Orange Farm

The needs in Orange Farm

Education
In Orange Farm, access to quality education is a key issue that affects children. About 20% of teachers in the community are not well qualified, and many children do not get the full benefits they should from attending class. The students who struggle the most include children from families affected by HIV and AIDS, orphans, children who suffer from drug abuse, and boys. Individuals in these groups often have very poor reading comprehension, low levels of literacy, and inadequate numeracy skills.

Although more than 80% of children in Orange Farm are enrolled in primary school, drug abuse affects attendance in the higher grades. Students in their teens are often at risk, and addiction causes many to drop out altogether. Additionally, many girls abandon their academic career due to teen pregnancy, which is another common issue in the community.

Child Protection
Child protection issues are very real in Orange Farm, and negatively impact the wellbeing, growth, and development of children and youth. Substance abuse is common, and is often a result of bad peer influences, poverty, and continuing cycles of abuse. This exposes children, and especially young girls, to dangerous situations, including incidences of sexual, physical, and domestic violence. Children are abducted while playing outdoors unsupervised, and subjected to violations. These crimes often take place when parents are at work, or in situations where children are neglected and alone.

Children who regularly use drugs and alcohol tend to be frustrated with their lack of employment opportunities, which often results in domestic forms of violence and abuse. These negative experiences are extremely harmful, and often have long-term consequences on a child's physical, emotional, and mental wellbeing, continuing into adulthood. Suffering from abuse, exploitation, and neglect can often also result in poor health, loss of motivation in school, social challenges, and difficulties finding gainful employment.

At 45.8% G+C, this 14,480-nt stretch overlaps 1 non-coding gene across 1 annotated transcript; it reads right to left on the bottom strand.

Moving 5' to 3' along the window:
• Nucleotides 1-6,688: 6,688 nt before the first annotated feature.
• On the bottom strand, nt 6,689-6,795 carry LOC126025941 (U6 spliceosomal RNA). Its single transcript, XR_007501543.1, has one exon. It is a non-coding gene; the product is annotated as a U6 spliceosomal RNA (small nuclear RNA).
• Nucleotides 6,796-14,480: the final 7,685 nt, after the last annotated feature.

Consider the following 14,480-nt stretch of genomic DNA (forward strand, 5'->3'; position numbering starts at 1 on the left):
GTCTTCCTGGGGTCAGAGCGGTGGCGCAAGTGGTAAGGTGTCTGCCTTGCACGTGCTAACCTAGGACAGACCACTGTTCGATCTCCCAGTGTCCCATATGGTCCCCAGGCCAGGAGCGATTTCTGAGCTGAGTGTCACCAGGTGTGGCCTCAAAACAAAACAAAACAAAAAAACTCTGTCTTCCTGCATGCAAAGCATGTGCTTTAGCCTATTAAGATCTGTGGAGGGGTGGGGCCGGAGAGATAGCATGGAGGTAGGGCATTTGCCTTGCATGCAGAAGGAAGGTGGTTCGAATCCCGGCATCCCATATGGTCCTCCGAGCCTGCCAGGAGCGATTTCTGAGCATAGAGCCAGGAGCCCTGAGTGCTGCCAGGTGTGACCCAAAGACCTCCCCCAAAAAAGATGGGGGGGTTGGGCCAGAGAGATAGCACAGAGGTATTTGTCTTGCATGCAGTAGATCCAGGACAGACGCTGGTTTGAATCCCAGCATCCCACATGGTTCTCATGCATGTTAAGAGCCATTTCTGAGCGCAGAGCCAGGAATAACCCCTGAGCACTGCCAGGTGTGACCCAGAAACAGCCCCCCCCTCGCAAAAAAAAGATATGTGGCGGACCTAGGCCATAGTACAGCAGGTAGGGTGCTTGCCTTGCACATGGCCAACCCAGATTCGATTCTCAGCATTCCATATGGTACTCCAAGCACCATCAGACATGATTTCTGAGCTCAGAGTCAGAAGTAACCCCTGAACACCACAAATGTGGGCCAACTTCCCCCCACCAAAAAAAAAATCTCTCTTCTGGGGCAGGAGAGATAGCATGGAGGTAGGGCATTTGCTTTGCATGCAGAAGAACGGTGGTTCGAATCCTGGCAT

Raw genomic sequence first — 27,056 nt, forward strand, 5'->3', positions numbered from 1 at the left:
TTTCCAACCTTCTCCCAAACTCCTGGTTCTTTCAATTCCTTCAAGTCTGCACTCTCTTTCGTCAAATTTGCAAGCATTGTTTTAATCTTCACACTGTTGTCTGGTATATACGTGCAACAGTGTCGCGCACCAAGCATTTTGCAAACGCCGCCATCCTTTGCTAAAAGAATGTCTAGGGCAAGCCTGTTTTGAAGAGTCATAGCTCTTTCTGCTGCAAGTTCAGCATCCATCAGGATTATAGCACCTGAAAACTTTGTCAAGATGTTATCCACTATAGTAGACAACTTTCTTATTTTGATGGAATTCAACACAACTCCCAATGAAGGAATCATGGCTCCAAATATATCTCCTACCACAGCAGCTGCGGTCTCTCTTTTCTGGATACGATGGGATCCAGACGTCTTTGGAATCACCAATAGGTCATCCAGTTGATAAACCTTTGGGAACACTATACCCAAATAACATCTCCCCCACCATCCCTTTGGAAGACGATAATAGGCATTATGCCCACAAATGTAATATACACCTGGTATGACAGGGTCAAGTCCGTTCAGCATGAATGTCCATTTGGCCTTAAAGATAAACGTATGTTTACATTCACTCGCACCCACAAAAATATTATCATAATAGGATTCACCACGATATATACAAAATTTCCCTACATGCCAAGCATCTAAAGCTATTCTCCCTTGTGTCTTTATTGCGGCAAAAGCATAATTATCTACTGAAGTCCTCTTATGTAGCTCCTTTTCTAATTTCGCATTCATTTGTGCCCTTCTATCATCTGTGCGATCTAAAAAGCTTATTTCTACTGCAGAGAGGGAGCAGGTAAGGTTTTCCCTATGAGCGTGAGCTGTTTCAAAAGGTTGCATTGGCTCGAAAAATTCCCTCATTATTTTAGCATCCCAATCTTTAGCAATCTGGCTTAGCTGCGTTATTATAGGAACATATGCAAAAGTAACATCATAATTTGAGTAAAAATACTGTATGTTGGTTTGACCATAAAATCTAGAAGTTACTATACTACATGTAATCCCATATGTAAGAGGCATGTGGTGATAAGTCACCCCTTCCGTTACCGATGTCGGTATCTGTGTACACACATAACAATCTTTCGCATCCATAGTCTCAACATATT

Economic Development
Many families and children in Orange Farm struggle with low family income and live in extreme poverty, often due to unemployment. Unemployment is high in part because the location of Orange Farm isolates the community from economic and social opportunities in the greater Johannesburg area. Types of business opportunities for community members currently include street vending, hairdressing, petty trade, car repairs, and bottle collection for recycling, however these jobs are already oversaturated in many areas.

As a result, parents struggle to care for their children and provide for their basic needs, such as food, shelter, and education. Food shortages are common throughout the year and families lack information about how to access loans and savings services. The community has a low quality of basic services and constantly wrestles with crime and violence.
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Orange Farm's Community News

Thanks to the generous support of donors, we’re making great progress toward the well-being of children and their families. These are a few of the areas we focused on in the past year: 


The urban community of Orange Farm is located just 45 km from the city of Johannesburg. It is one of the largest informal settlements in South Africa, with a population of roughly 957,000. This sprawling community is one of the youngest in the country, with 40% of the current population under the age of 18.

Poverty in Orange Farm is a major issue. Approximately 70% of families live below the poverty line and roughly 50% have no income. Poverty is mainly due to the unemployment rate, which - at 70% - is far higher than the national average. Unemployment also has direct ties to increasing rates of crime and drug use, which lead to issues of abuse in the community. Poor nutrition and stunted growth in children is often a result of parents not having the means to provide proper meals for their families.